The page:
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Speech-language alumna creates online help for Parkinson’s patients


Hannah Grassie
Hannah Grassie

April is Parkinson’s Disease Awareness Month and probably no one in the country is observing it in a more dramatic way than ACU alumna Hannah (Orozco ’08) Grassie.

On April 1 – no fooling – Hannah launched a private telemedicine practice to offer one-on-one therapy sessions with PD patients via a confidential video conference. Hannah’s office will be in the home she shares with her husband, Jason Grassie (’08), an employee of the Department of Justice in Washington, D.C. Hannah earned a bachelor’s degree in speech pathology from ACU in 2008 and met Jason when both were students.They were married in 2010 at The Grace Museum and have lived in Washington the past nine years.

Hannah’s introduction to Parkinson’s disease came in 2012 when, as a speech-language pathologist, she received a referral to evaluate and treat a patient with PD who had experienced recent changes in his symptoms. Turns out, the patient had more questions than Hannah had answers. That led Hannah to realize that she didn’t have to settle for being one or the other – a clinician working with patients or a researcher learning more about the disease.

“This is when my focus began to shift,” Hannah said. “I started immediately pursuing a better understanding of Parkinson’s disease in order to be a more informed clinician and an asset to the PD community.”

That led to her creating The Parkinson’s Report, “Gathering information about Parkinson’s disease can be overwhelming,” she notes. “The Parkinson’s Report simplifies that process. Our mission and design is to demonstrate a collaborative effort to consolidate resources for you and to keep it fresh!”

The longer Hannah got into her association with the Parkinson’s community, the better known she became. After graduating from Abilene Christian, Hannah earned a master’s degree from the University of Tulsa and her Certificate of Clinical Competence from the American Speech-Language-Hearing Association. For two years, she led a Parkinson’s support group at a retirement center in Virginia and currently volunteers with the Parkinson Foundation of the National Capital Area.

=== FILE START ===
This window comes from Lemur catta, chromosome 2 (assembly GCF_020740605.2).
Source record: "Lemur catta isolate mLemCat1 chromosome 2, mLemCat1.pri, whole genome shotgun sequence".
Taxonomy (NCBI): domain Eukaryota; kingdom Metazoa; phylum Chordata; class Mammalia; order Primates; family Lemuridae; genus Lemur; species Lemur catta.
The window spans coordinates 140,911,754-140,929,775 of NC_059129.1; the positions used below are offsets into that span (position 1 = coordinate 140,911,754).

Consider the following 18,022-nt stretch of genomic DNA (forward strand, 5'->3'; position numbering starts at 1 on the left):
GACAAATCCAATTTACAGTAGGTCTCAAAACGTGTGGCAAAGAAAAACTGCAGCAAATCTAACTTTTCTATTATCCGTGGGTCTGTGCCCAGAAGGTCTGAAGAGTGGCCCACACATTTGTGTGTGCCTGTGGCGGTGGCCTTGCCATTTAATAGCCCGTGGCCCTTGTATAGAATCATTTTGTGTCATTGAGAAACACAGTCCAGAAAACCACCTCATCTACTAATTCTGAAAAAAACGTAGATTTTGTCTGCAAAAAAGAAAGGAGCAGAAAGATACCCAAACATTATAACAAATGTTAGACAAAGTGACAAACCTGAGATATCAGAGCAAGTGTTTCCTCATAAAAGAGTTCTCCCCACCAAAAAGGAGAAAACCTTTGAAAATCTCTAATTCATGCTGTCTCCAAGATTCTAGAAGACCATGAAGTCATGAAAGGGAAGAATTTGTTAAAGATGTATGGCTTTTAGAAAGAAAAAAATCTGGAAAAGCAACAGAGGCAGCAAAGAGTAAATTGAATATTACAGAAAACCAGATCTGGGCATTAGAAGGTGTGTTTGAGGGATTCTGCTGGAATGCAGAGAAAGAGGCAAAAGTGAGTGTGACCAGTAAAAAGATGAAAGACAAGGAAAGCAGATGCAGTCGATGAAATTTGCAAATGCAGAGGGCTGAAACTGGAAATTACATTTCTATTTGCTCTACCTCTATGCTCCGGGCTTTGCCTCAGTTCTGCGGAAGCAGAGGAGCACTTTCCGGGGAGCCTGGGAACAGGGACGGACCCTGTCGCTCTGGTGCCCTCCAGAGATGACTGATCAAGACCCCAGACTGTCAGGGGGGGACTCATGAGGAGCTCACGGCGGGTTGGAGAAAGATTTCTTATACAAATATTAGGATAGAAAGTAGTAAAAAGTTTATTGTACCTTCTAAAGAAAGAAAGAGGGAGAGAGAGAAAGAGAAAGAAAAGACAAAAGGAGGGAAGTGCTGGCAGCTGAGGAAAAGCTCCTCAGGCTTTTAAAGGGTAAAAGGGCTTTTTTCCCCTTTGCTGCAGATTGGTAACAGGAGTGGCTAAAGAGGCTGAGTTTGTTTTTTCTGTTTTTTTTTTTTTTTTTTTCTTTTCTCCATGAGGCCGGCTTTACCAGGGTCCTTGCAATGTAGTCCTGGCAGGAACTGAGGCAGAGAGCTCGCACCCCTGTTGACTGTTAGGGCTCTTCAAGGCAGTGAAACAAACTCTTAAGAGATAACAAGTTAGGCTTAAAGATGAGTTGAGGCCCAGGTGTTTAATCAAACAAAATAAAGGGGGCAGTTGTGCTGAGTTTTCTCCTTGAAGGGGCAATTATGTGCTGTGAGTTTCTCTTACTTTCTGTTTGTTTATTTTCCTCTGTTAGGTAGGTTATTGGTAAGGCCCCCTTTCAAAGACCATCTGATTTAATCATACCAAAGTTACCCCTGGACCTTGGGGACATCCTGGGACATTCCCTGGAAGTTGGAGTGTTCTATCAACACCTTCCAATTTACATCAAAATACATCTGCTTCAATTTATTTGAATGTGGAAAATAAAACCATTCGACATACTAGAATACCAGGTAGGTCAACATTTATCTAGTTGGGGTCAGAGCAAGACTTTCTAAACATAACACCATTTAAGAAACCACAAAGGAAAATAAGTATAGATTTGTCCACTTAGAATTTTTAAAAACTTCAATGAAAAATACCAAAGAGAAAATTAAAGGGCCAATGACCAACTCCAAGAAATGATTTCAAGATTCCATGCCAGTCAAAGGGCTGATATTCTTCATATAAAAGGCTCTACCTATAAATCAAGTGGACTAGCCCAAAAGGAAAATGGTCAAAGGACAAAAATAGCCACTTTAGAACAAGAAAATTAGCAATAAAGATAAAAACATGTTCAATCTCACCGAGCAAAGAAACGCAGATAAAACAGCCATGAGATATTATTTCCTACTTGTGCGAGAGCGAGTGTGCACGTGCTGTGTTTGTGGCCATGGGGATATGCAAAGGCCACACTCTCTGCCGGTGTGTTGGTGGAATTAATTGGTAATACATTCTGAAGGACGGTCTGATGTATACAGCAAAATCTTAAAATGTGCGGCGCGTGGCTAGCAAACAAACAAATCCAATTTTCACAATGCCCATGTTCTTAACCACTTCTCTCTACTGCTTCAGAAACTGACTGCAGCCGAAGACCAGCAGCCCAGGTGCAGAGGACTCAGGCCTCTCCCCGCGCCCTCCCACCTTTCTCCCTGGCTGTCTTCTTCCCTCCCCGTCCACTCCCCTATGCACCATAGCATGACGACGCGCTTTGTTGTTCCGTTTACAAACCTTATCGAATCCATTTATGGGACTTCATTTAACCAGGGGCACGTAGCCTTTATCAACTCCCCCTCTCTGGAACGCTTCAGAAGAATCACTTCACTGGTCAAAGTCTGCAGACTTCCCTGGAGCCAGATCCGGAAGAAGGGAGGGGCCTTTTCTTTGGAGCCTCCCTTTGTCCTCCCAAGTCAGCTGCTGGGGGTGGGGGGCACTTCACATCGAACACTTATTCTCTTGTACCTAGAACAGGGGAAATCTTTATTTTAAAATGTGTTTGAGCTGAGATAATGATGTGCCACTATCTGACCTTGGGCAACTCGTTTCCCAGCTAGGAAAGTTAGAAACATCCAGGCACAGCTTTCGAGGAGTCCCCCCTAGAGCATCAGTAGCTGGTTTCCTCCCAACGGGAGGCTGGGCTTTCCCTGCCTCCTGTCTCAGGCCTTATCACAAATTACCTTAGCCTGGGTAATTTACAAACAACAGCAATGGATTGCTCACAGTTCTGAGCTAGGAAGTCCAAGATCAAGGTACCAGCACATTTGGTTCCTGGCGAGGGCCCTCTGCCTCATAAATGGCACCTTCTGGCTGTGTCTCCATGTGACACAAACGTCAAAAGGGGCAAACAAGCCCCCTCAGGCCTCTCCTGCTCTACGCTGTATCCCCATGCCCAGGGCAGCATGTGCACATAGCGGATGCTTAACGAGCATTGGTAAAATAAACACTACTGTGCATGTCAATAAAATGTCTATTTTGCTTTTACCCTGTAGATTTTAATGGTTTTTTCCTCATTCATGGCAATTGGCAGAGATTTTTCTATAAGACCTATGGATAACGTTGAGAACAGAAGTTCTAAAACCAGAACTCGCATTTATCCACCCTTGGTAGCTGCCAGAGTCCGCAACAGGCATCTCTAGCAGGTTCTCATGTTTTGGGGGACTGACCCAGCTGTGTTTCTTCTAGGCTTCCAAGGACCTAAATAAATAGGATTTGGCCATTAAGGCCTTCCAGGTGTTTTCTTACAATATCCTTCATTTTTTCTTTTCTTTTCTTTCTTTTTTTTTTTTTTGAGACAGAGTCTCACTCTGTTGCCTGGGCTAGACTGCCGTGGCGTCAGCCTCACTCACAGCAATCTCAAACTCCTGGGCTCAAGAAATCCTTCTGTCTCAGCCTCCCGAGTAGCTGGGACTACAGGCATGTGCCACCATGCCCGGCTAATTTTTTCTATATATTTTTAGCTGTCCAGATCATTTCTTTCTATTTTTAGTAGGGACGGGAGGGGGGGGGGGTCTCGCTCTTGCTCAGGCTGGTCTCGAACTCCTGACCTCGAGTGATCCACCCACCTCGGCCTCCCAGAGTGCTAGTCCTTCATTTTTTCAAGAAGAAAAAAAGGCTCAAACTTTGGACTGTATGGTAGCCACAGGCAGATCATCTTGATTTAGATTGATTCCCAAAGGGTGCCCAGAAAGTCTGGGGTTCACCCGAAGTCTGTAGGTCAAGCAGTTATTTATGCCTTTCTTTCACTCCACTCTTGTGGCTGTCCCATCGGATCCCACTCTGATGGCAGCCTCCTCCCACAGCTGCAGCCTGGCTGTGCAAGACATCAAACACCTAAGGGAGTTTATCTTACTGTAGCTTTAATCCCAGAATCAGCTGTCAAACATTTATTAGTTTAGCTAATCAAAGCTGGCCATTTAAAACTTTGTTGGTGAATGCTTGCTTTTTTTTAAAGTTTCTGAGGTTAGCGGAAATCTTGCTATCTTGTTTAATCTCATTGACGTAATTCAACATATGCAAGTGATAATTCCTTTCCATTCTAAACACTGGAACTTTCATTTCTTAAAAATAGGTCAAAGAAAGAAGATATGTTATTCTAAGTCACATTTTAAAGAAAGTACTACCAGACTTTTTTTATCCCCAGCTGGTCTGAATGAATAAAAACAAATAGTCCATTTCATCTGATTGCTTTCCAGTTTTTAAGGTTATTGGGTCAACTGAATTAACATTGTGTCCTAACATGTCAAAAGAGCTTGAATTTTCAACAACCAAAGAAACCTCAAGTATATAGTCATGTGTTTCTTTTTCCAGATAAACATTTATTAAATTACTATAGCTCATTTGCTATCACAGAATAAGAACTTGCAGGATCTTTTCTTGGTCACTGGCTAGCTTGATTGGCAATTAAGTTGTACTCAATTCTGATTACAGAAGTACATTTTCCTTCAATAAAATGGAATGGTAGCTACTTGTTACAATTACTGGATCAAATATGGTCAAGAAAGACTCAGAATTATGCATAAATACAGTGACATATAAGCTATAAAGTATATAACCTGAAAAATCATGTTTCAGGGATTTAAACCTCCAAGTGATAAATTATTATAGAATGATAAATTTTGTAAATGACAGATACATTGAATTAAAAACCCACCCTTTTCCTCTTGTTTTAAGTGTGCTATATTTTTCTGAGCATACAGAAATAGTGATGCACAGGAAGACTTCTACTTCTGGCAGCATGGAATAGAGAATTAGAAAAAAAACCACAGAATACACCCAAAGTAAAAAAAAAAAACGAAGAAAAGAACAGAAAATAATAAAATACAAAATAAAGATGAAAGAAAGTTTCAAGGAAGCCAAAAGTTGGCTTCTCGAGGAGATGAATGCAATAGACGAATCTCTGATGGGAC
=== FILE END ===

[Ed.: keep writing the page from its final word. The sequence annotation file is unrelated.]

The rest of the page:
She also is in her third year volunteering with TIPS for Parkinson’s, an event held in Washington, D.C., each May to benefit the Michael J. Fox Foundation. Hannah also is certified with two evidence-based interventions for people with Parkinson’s called SPEAK OUT!® and LSVT LOUD®.

Now, Hannah is expanding her online presence with her new telemedicine venture. Currently, she is getting referrals for people in the Washington, D.C., and Virginia area but wants to expand, especially into Delaware and Maryland. To date, telemedicine in Hannah’s field has been used more to treat children in rural areas. Patients in urban areas with access to transportation are more likely to visit a brick-and-mortar clinic, but telemedicine is growing in popularity.

“We’re trending in that direction,” Hannah said.

Hannah has found among the Parkinson’s disease community a group of welcoming people with a lot of courage and positivity. There are dark moments and dark places in healthcare, Hannah said, but connecting with the Parkinson’s community has brought an unexpected light.

“I found something I’m very passionate about,” she said.

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